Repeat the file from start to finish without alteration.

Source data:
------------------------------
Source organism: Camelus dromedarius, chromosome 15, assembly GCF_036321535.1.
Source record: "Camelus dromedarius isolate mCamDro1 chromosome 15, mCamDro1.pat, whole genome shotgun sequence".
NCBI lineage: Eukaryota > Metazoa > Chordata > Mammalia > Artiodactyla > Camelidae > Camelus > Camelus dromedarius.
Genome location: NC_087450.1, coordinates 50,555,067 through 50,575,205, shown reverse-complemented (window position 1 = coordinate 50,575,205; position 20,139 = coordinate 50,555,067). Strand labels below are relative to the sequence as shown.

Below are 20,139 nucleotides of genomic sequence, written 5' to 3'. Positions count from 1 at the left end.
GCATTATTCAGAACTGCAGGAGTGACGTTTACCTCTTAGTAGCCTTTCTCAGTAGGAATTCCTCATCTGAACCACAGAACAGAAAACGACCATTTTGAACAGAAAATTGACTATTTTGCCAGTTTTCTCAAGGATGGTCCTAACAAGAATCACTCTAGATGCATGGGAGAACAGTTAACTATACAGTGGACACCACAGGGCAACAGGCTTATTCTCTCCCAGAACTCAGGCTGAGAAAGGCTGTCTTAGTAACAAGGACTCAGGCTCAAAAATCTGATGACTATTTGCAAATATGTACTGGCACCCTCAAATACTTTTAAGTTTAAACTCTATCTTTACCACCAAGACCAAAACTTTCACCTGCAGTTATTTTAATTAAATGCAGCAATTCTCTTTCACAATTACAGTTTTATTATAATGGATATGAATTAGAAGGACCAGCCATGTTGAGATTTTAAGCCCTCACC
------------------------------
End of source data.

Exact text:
Source organism: Camelus dromedarius, chromosome 15, assembly GCF_036321535.1.
Source record: "Camelus dromedarius isolate mCamDro1 chromosome 15, mCamDro1.pat, whole genome shotgun sequence".
NCBI lineage: Eukaryota > Metazoa > Chordata > Mammalia > Artiodactyla > Camelidae > Camelus > Camelus dromedarius.
Genome location: NC_087450.1, coordinates 50,555,067 through 50,575,205, shown reverse-complemented (window position 1 = coordinate 50,575,205; position 20,139 = coordinate 50,555,067). Strand labels below are relative to the sequence as shown.

Below are 20,139 nucleotides of genomic sequence, written 5' to 3'. Positions count from 1 at the left end.
GCATTATTCAGAACTGCAGGAGTGACGTTTACCTCTTAGTAGCCTTTCTCAGTAGGAATTCCTCATCTGAACCACAGAACAGAAAACGACCATTTTGAACAGAAAATTGACTATTTTGCCAGTTTTCTCAAGGATGGTCCTAACAAGAATCACTCTAGATGCATGGGAGAACAGTTAACTATACAGTGGACACCACAGGGCAACAGGCTTATTCTCTCCCAGAACTCAGGCTGAGAAAGGCTGTCTTAGTAACAAGGACTCAGGCTCAAAAATCTGATGACTATTTGCAAATATGTACTGGCACCCTCAAATACTTTTAAGTTTAAACTCTATCTTTACCACCAAGACCAAAACTTTCACCTGCAGTTATTTTAATTAAATGCAGCAATTCTCTTTCACAATTACAGTTTTATTATAATGGATATGAATTAGAAGGACCAGCCATGTTGAGATTTTAAGCCCTCACC